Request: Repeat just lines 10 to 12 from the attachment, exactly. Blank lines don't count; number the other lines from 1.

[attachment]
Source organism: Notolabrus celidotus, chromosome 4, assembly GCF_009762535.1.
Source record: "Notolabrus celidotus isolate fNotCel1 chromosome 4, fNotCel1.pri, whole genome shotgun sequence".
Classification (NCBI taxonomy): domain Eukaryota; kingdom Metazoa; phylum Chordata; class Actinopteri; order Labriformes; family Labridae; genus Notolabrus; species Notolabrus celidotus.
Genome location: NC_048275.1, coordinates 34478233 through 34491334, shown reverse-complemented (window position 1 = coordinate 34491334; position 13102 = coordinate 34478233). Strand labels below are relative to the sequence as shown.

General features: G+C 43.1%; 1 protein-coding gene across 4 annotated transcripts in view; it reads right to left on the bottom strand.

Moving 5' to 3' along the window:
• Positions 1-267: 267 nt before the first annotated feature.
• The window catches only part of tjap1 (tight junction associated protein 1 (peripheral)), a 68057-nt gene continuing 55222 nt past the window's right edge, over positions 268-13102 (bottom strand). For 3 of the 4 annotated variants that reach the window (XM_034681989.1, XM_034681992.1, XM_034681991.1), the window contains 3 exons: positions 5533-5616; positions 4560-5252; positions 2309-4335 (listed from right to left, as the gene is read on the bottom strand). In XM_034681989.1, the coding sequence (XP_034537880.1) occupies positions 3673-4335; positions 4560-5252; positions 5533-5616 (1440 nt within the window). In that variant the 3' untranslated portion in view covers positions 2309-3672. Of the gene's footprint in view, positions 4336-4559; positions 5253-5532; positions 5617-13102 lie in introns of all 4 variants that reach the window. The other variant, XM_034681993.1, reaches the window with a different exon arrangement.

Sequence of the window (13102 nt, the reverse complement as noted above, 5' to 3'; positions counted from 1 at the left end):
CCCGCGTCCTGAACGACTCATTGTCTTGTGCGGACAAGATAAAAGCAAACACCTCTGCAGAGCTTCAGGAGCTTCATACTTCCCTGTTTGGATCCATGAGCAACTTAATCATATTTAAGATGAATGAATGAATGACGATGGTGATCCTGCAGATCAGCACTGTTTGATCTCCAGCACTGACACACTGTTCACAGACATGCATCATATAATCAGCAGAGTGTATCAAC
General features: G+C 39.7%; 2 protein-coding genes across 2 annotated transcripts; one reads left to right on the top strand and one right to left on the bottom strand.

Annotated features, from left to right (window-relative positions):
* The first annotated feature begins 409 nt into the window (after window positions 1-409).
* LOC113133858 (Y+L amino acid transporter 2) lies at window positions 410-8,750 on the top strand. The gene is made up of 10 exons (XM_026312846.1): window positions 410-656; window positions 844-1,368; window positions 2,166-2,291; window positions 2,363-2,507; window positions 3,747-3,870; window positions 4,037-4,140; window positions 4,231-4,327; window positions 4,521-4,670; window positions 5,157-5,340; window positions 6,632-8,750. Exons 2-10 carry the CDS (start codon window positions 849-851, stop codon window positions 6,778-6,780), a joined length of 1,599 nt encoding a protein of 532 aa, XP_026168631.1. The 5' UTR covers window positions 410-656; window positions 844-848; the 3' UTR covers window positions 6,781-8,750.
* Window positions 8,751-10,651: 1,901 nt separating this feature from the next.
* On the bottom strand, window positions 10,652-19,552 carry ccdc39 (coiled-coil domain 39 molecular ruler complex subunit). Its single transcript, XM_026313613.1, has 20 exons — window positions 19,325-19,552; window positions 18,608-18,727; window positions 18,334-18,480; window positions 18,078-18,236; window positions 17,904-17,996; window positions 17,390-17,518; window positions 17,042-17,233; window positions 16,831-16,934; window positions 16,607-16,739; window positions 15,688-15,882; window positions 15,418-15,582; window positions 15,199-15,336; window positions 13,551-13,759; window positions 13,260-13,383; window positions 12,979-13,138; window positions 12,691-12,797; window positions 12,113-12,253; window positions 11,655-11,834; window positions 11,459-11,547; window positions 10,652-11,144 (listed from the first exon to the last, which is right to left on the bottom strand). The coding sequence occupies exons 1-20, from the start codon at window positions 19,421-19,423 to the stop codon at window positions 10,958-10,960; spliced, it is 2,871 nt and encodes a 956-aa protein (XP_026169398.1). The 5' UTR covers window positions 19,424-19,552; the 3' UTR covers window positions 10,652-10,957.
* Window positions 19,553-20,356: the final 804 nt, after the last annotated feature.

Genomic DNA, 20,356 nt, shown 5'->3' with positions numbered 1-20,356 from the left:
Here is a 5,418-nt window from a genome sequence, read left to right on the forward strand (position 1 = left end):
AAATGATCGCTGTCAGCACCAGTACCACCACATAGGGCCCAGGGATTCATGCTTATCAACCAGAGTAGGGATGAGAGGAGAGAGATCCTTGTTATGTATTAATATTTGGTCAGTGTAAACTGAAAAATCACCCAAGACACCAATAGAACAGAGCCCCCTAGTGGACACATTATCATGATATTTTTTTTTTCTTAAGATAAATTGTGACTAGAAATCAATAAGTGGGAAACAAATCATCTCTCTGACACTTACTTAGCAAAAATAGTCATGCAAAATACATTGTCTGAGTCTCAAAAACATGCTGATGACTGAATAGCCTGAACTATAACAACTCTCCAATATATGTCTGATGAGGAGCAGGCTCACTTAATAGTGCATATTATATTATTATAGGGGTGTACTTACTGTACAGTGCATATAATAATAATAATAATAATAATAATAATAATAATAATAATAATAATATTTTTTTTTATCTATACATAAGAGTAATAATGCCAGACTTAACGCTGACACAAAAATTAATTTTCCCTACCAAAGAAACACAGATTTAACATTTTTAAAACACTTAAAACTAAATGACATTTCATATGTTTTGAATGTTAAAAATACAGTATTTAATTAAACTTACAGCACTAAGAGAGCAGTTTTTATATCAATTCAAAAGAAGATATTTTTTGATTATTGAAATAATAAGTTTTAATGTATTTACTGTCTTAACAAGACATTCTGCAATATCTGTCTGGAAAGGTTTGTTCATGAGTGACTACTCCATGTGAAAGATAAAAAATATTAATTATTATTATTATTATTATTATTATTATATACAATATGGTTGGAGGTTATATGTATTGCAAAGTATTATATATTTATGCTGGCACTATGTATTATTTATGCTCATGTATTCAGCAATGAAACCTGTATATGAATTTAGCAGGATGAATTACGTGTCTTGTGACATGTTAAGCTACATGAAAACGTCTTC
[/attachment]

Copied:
CCCGCGTCCTGAACGACTCATTGTCTTGTGCGGACAAGATAAAAGCAAACACCTCTGCAGAGCTTCAGGAGCTTCATACTTCCCTGTTTGGATCCATGAGCAACTTAATCATATTTAAGATGAATGAATGAATGACGATGGTGATCCTGCAGATCAGCACTGTTTGATCTCCAGCACTGACACACTGTTCACAGACATGCATCATATAATCAGCAGAGTGTATCAAC
General features: G+C 39.7%; 2 protein-coding genes across 2 annotated transcripts; one reads left to right on the top strand and one right to left on the bottom strand.

Annotated features, from left to right (window-relative positions):